FEELING WITHOUT THINKING: LESSONS FROM THE ANCIENTS ON EMOTION AND VIRTUE-ACQUISITION

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Abstract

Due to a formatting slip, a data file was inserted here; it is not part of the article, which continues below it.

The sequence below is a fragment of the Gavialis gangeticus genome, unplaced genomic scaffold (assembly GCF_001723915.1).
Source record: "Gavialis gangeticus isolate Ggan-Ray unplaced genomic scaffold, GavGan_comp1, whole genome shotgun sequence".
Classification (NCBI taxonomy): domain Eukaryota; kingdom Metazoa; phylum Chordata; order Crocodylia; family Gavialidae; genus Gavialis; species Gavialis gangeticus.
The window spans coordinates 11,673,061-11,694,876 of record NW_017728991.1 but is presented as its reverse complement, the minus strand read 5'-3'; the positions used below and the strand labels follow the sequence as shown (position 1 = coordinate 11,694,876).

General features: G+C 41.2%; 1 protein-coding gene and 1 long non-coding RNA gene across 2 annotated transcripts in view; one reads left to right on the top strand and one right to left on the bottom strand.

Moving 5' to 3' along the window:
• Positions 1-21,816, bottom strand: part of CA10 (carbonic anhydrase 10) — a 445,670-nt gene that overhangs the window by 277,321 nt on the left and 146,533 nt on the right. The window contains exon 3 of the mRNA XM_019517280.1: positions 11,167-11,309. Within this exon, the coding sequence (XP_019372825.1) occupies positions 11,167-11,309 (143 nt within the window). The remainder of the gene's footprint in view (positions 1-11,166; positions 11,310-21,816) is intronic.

Abstract: By briefly sketching some important ancient accounts of the connections between psychology and moral education, I hope to illuminate the significance of the contemporary debate on the nature of emotion and to reveal its stakes. I begin the essay with a brief discussion of intellectualism in Socrates and the Stoics, and Plato's and Posidonius's respective attacks against it. Next, I examine the two current leading philosophical accounts of emotion: the cognitive theory and the noncognitive theory. I maintain that the noncognitive theory better explains human behavior and experience and has more empirical support than the cognitive theory. In the third section of the essay I argue that recent empirical research on emotional contagion and mirroring processes provides important new evidence for the noncognitive theory. In the final section, I draw some preliminary conclusions about moral education and the acquisition of virtue.

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